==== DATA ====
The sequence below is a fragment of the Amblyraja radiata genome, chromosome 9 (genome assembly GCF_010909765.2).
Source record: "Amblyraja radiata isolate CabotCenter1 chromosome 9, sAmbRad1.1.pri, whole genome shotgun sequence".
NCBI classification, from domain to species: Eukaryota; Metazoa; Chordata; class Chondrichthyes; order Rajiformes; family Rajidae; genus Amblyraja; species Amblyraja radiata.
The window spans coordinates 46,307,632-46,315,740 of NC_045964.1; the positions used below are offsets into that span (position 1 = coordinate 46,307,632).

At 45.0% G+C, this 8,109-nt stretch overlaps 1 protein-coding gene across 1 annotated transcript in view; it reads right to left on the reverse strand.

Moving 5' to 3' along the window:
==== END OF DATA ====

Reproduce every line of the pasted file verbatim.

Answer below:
The sequence below is a fragment of the Amblyraja radiata genome, chromosome 9 (genome assembly GCF_010909765.2).
Source record: "Amblyraja radiata isolate CabotCenter1 chromosome 9, sAmbRad1.1.pri, whole genome shotgun sequence".
NCBI classification, from domain to species: Eukaryota; Metazoa; Chordata; class Chondrichthyes; order Rajiformes; family Rajidae; genus Amblyraja; species Amblyraja radiata.
The window spans coordinates 46,307,632-46,315,740 of NC_045964.1; the positions used below are offsets into that span (position 1 = coordinate 46,307,632).

At 45.0% G+C, this 8,109-nt stretch overlaps 1 protein-coding gene across 1 annotated transcript in view; it reads right to left on the reverse strand.

Moving 5' to 3' along the window: